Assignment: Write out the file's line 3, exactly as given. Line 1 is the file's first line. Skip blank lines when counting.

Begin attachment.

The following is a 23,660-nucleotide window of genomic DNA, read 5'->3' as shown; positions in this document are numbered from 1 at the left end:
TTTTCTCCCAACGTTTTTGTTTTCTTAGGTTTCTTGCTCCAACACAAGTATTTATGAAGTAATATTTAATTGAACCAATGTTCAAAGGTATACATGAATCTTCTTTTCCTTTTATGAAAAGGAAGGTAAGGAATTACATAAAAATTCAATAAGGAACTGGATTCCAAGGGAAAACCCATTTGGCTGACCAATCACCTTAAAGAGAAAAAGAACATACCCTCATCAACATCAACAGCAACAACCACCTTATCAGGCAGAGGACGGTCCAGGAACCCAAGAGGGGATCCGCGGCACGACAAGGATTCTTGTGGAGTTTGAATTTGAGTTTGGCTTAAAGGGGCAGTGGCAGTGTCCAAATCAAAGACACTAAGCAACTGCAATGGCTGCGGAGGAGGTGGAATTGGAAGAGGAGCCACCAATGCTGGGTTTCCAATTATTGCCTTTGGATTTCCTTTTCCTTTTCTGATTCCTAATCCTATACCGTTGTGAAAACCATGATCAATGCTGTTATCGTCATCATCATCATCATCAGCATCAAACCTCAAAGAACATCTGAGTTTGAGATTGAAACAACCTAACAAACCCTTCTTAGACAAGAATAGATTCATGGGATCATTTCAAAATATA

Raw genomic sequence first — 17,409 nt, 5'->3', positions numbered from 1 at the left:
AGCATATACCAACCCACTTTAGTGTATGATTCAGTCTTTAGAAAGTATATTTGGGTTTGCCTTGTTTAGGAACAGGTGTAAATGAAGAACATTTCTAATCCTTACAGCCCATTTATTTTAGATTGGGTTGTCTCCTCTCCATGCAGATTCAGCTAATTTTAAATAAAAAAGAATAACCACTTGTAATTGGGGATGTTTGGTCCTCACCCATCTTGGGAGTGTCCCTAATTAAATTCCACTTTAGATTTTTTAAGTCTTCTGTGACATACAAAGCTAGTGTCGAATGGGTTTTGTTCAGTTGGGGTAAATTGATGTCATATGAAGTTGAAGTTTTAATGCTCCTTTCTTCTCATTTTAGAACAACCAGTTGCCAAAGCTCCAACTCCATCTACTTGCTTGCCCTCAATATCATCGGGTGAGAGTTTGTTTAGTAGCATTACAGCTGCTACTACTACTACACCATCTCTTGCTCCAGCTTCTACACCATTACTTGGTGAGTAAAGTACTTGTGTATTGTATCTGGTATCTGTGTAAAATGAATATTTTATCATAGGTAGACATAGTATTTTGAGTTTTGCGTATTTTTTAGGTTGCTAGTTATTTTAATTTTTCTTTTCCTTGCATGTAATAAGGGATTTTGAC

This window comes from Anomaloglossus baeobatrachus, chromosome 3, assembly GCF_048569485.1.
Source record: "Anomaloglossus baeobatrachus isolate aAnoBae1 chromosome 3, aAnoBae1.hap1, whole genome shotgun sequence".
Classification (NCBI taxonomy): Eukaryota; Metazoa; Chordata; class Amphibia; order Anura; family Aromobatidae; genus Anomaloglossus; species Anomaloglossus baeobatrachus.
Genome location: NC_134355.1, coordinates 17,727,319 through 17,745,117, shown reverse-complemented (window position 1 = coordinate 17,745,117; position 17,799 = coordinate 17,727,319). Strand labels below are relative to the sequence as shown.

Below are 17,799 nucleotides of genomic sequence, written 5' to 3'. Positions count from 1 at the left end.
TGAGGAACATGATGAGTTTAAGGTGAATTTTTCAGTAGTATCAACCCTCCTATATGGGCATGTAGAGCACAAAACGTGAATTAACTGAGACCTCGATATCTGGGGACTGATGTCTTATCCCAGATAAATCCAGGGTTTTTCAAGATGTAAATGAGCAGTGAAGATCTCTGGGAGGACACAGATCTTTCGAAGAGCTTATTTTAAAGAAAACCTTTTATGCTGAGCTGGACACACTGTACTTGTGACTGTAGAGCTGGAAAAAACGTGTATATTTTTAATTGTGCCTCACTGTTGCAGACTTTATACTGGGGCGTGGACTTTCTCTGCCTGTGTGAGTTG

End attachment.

Raw genomic sequence first — 17,409 nt, 5'->3', positions numbered from 1 at the left: